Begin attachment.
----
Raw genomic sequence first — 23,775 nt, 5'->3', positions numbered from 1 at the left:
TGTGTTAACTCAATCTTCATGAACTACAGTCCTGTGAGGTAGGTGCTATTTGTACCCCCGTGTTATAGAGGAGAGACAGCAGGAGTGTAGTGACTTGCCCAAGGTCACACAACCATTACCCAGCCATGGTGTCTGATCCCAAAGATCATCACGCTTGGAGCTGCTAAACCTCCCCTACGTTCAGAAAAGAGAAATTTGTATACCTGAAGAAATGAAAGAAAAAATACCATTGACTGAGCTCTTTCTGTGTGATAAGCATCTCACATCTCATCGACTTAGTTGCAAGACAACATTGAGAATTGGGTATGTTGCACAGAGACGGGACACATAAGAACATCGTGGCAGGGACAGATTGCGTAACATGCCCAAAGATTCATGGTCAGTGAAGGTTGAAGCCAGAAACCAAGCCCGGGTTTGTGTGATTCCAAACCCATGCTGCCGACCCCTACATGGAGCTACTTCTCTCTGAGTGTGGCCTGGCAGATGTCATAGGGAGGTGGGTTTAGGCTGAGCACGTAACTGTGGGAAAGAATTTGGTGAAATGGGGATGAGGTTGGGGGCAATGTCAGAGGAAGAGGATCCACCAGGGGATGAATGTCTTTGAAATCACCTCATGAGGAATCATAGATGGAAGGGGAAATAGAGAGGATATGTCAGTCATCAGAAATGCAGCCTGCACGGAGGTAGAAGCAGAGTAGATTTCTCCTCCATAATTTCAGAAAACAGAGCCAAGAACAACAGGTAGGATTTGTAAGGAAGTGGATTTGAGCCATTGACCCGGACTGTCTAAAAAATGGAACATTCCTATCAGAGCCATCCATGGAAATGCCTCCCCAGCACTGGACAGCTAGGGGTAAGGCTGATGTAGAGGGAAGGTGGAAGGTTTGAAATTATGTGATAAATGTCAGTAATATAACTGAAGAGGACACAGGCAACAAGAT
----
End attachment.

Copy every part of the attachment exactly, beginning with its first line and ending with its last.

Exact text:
Raw genomic sequence first — 23,775 nt, 5'->3', positions numbered from 1 at the left:
TGTGTTAACTCAATCTTCATGAACTACAGTCCTGTGAGGTAGGTGCTATTTGTACCCCCGTGTTATAGAGGAGAGACAGCAGGAGTGTAGTGACTTGCCCAAGGTCACACAACCATTACCCAGCCATGGTGTCTGATCCCAAAGATCATCACGCTTGGAGCTGCTAAACCTCCCCTACGTTCAGAAAAGAGAAATTTGTATACCTGAAGAAATGAAAGAAAAAATACCATTGACTGAGCTCTTTCTGTGTGATAAGCATCTCACATCTCATCGACTTAGTTGCAAGACAACATTGAGAATTGGGTATGTTGCACAGAGACGGGACACATAAGAACATCGTGGCAGGGACAGATTGCGTAACATGCCCAAAGATTCATGGTCAGTGAAGGTTGAAGCCAGAAACCAAGCCCGGGTTTGTGTGATTCCAAACCCATGCTGCCGACCCCTACATGGAGCTACTTCTCTCTGAGTGTGGCCTGGCAGATGTCATAGGGAGGTGGGTTTAGGCTGAGCACGTAACTGTGGGAAAGAATTTGGTGAAATGGGGATGAGGTTGGGGGCAATGTCAGAGGAAGAGGATCCACCAGGGGATGAATGTCTTTGAAATCACCTCATGAGGAATCATAGATGGAAGGGGAAATAGAGAGGATATGTCAGTCATCAGAAATGCAGCCTGCACGGAGGTAGAAGCAGAGTAGATTTCTCCTCCATAATTTCAGAAAACAGAGCCAAGAACAACAGGTAGGATTTGTAAGGAAGTGGATTTGAGCCATTGACCCGGACTGTCTAAAAAATGGAACATTCCTATCAGAGCCATCCATGGAAATGCCTCCCCAGCACTGGACAGCTAGGGGTAAGGCTGATGTAGAGGGAAGGTGGAAGGTTTGAAATTATGTGATAAATGTCAGTAATATAACTGAAGAGGACACAGGCAACAAGAT